DETROIT — DMC Sinai-Grace Hospital has become the first hospital in Michigan to successfully resynchronize a patient’s heartbeat using a breakthrough pacemaking device.
The new Unify Quadra cardiac resynchronization therapy defibrillator, recently approved by the United States Food and Drug Administration, is the smallest pacemaking device and the only quadripolar — four-electrode — pacing system available. Using four electrodes instead of the usual two enables more pacing configurations and reduces common problems associated with implantable defibrillator systems. Ultimately this results in fewer surgeries for patients.
The 30-minute procedure, conducted Thursday by DMC Sinai-Grace’s Chief of Cardiology Mukarram Siddiqui, M.D., was successful in synchronizing the patients heart chambers and replaces a pacemaker system installed 4 years ago.
“Today a patient with a long history of heart problems is benefiting from a new device that will help his heart beat more efficiently, while reducing his need for revisions and chance of complications,” Siddiqui said.
The new device’s narrower shape allows physicians to implant the system using a smaller incision with shorter surgery time. The multiple electrode pacing lead will allow the physician to optimize the system at the time of the implant and throughout the life of the patient. For patients, the new technology ultimately results in better outcomes, and fewer follow-up surgeries and complications as compared with pacing devices with only two electrodes.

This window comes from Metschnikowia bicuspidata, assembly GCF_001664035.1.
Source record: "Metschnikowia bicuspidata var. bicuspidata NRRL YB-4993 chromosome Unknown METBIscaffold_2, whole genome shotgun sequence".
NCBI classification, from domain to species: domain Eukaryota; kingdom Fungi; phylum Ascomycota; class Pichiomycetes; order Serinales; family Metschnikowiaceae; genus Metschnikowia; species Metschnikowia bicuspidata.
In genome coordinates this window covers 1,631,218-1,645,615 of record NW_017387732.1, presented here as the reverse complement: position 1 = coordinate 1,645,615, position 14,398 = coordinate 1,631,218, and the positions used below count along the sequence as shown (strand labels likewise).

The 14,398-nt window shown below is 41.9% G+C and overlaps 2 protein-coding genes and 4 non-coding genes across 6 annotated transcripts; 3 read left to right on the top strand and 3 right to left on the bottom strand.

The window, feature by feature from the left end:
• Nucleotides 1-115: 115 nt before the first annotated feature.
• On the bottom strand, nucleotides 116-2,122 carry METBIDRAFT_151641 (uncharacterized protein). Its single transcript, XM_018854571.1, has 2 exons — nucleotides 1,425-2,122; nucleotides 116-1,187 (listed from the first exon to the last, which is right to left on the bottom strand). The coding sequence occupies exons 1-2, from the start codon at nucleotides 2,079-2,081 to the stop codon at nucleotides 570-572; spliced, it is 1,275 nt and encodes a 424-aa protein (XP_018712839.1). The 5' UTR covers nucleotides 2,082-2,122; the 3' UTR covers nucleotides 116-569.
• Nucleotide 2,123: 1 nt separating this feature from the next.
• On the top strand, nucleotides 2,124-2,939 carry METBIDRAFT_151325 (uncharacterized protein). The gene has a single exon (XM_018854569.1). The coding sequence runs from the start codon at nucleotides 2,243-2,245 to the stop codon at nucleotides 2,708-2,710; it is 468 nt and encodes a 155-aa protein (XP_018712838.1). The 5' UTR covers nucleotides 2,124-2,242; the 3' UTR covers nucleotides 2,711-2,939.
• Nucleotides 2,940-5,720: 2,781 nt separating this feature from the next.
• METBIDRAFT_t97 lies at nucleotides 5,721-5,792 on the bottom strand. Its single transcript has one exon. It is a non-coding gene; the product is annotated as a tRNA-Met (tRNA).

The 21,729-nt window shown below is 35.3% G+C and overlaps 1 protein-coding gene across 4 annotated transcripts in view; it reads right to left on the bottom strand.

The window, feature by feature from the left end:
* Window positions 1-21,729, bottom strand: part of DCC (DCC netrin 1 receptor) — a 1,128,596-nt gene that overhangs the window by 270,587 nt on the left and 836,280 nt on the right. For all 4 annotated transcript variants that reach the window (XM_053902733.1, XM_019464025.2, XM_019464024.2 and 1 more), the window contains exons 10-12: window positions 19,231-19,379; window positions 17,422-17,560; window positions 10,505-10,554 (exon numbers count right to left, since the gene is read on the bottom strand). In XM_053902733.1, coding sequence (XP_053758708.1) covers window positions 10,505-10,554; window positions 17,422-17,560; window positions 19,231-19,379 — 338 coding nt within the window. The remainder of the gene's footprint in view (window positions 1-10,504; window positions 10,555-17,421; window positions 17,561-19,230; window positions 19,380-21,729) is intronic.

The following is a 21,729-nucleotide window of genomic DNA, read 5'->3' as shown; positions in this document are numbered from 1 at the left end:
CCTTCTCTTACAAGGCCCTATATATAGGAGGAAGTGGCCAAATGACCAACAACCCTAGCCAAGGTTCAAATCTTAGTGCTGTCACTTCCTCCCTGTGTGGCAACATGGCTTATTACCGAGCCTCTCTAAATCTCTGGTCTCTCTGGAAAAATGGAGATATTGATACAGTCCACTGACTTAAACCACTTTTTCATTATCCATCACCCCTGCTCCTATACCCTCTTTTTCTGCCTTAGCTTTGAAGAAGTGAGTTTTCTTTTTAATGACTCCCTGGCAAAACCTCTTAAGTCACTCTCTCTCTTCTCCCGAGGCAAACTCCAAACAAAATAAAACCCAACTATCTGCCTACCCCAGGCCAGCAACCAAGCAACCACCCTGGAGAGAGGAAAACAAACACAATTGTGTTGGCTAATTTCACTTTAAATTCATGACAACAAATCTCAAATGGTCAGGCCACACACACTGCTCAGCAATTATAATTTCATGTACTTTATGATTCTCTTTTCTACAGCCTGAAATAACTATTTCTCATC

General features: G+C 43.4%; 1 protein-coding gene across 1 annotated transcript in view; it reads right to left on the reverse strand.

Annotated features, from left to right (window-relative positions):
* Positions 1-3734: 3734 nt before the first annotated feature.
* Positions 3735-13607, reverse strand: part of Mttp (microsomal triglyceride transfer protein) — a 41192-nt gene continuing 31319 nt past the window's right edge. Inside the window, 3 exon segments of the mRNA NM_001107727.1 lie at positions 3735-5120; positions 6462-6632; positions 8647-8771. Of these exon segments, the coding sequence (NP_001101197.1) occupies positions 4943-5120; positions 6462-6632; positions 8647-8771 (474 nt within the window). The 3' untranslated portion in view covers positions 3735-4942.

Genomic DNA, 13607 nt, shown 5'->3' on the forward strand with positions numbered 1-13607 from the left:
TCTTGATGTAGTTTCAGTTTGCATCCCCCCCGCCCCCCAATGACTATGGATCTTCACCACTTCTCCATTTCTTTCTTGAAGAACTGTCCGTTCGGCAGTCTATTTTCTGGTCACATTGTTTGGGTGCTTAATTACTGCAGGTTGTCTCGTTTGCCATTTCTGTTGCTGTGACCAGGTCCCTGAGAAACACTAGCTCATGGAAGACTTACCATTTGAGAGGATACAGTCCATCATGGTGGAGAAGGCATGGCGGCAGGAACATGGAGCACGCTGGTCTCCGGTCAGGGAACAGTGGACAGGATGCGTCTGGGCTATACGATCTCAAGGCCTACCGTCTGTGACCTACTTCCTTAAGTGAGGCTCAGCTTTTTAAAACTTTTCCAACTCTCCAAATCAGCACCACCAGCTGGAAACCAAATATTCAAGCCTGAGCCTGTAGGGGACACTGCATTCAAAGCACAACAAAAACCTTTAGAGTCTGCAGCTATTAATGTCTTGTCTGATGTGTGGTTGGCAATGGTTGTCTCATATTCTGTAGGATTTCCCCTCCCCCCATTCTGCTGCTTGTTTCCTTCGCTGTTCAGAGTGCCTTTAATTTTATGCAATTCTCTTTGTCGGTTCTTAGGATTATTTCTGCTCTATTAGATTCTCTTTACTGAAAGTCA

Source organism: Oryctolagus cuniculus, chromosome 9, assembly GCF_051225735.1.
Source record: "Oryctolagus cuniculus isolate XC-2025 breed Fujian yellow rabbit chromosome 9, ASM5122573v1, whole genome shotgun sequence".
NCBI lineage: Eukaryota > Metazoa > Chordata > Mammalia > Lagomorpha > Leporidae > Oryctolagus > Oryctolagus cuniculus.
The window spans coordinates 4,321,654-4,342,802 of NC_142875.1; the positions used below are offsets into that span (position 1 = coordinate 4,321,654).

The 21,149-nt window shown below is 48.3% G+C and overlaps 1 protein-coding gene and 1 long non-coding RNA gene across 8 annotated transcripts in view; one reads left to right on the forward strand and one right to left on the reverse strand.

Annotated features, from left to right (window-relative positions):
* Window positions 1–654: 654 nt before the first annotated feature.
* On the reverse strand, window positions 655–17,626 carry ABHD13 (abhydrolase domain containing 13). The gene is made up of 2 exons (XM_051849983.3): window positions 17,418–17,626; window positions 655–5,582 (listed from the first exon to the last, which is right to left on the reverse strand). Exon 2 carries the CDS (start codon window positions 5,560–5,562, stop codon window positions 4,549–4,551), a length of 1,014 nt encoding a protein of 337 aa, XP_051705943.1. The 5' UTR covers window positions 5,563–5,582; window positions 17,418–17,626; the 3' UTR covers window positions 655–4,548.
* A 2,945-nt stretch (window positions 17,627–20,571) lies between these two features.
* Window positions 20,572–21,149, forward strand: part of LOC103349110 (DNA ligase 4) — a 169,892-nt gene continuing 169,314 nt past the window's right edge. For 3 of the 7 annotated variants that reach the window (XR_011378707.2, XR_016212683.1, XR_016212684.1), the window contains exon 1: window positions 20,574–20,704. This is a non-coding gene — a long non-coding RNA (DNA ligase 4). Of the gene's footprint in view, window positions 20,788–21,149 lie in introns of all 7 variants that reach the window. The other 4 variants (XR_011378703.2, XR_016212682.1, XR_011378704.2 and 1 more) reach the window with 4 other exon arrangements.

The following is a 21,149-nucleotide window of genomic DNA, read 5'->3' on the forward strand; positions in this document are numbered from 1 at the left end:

Said Siddiqui: “As a physician, I’m always looking for the best outcomes for my patients. I believe this new system will offer some relief for this patient and for others like him who have long battled with heart failure. This is an enhanced pacing modality that allows pacing in areas of the heart that otherwise might not be easily captured.”
The Unify Quadra device is manufactured by St. Jude Medical Inc., a global medical device company.
Sinai-Grace Hospital is a full-service hospital with 404 licensed beds and more than 700 physicians, 700 nurses, and 1,700 support staff. Services and capabilities include cardiology, emergency medicine, obstetrics and gynecology, urological services, psychiatry, radiation oncology, gerontology, physical medicine, and orthopaedic surgery.
Sinai-Grace operates more than 25 ambulatory sites and surgery centers, including the Lahser and Berry Surgery Centers. With more than 214,000 patients annually, Sinai-Grace serves as a teaching facility to more than 200 medical students each year. Sinai-Grace Hospital is one of eight hospitals operated by the Detroit Medical Center.